Downs and Ups
OLYMPICS: DISAPPOINTMENT AS GRAINNE PULLS OUT, BUT ADAM'S DREAM STILL ALIVE AS HE MAKES LAST 16
GARDA ADAM NOLAN laid down the law as he kicked off his Olympic bid in some style, reigning supreme in his opening welterweight bout victory against Ecuador's Carlos Sanches Estachio at the Excel Stadium in London on Sunday night last.
With Ireland having won their two opening fights, it was southpaw Nolan's turn to step up, turning in an energetic display to overcome his opponent on a comfortable 14-8 scoreline.
The Ballagh man looked assured on his Olympic debut, even if he eased off prematurely to make it a nervous third round.
The 6 ft. Nolan enjoyed a three-inch reach advantage over Estacio and used it, a wise move considering he was caught by a strong right hand from the 24-year-old after one minute.
But the Bray boxer, watched anxiously by his coach Pete Taylor in the stands, and with his Wexford colleague, Billy Walsh, in his corner, was by far the more accurate of the two, winning the opening round 6-3.
The second was a much cagier affair until the final minute when both boxers began to exert themselves, but it was the sheer volume of Nolan's punches that saw him increase his lead to 11-6 heading into the final round.
He saw the contest out as he edged through that final round 3-2, dodging most of his desperate rival's late punching bursts, apart from a left hook in the final minute that rocked him. It didn't matter as Nolan secured a 14-8 win to book his place in the last 16 on Friday. 'I was a little over-eager to get in there and get the win,' he said. 'It's like a cauldron and I was a little taken aback at the start, but without the crowd I wouldn't have got through it.
'I made it hard for myself but the main thing is I got through. My performances to get here were top-class and there will be pressure on the Russian come Friday. I will go out there and throw off the shackles and try to box with a free spirit.'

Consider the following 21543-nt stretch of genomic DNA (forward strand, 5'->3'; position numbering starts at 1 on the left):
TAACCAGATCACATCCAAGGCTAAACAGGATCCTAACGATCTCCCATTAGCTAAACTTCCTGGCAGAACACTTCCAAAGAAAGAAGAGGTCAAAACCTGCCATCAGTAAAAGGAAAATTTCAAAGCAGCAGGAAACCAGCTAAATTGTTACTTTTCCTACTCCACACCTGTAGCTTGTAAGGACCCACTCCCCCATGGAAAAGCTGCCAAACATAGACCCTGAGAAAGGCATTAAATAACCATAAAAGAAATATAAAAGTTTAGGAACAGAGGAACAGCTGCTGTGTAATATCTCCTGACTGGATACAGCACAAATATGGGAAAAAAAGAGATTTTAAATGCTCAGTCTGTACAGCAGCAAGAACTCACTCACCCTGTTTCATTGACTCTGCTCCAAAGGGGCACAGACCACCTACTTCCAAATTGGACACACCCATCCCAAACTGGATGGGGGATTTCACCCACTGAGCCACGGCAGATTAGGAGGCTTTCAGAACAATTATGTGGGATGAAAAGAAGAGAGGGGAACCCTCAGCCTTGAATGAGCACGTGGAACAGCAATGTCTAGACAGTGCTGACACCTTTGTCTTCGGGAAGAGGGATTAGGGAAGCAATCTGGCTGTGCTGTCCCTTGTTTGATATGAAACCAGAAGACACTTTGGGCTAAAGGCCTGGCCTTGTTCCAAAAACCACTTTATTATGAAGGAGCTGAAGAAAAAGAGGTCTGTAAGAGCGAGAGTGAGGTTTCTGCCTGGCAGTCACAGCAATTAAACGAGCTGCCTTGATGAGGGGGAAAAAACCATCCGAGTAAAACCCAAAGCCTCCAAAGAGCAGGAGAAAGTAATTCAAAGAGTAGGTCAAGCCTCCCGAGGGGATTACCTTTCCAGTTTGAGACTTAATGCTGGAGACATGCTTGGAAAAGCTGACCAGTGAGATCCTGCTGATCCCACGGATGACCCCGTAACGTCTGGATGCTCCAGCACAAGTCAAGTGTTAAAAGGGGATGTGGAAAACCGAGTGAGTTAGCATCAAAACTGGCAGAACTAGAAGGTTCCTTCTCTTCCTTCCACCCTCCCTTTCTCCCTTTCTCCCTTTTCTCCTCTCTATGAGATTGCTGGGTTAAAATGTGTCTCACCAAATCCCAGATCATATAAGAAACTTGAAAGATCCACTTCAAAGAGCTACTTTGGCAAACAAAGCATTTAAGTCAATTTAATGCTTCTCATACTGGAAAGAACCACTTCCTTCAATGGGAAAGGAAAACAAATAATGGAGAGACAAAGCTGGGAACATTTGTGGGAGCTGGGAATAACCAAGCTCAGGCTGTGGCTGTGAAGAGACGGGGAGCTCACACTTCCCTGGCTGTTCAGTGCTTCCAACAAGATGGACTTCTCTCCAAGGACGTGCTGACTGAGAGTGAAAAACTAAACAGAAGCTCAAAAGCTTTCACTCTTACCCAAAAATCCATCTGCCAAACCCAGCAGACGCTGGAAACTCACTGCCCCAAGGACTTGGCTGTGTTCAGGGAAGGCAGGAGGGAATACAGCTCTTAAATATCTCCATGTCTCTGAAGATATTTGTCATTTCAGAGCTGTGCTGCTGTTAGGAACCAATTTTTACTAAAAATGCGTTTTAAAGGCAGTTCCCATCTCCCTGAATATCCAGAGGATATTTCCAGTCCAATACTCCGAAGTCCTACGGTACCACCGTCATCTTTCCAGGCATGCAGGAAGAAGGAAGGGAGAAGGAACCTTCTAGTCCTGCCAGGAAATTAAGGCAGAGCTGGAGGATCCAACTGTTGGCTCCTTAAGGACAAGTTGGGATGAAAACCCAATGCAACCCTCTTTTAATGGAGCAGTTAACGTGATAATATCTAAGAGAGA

So Adam has produced in his opening fight and the dream lives on in The Ballagh for their local hero. They rejoiced on the verdict and now look forward to him taking the Russian's scalp this Friday. SWIM IRELAND, in a statement issued yesterday (Tuesday) morning, confirmed Gráinne Murphy had withdrawn from her favourite event, the 800m freestyle, due to take place on Thursday.
The 19-year-old had already withdrawn from the 200m heat on Monday. She suffered from glandular fever recently and was not thought to be fully fit after a disappointing performance in the 400m freestyle heat last Sunday.
Doubts arose throughout swimming circles as to Gráinne's fitness to compete. Then came the shattering announcement on Tuesday morning confirming that she wouldn't be competing on Thursday.
Swim Ireland performance director, Peter Banks, admitted that the mystery virus she contacted earlier this year was glandular fever, a debilitating illness that at times prevented Murphy from getting out of her bed. 'She had the virus around March time,' said Banks. 'She really didn't miss an awful lot of training, she just tailored down her training. She had to back off the intensity because it was a virus that made her tired.
'I don't think she wasn't fit (to compete this week). I just think she wasn't race fit. She was fit enough as she was training, but the expectations of where her race was (had changed).
'When you look at where she was in March, she was 4:09 and 8:29 in the 800m, and that's in the middle of training without resting. Everything looked really well but things just didn't work out.
In the media mixed zone on Sunday, a shattered Gráinne Murphy didn't stop, whispering a quiet 'no' in the media direction as she passed.
Now that she has announced her withdrawal from the 800m freestyle, there will be huge sympathy for her plight from the people of Co. Wexford.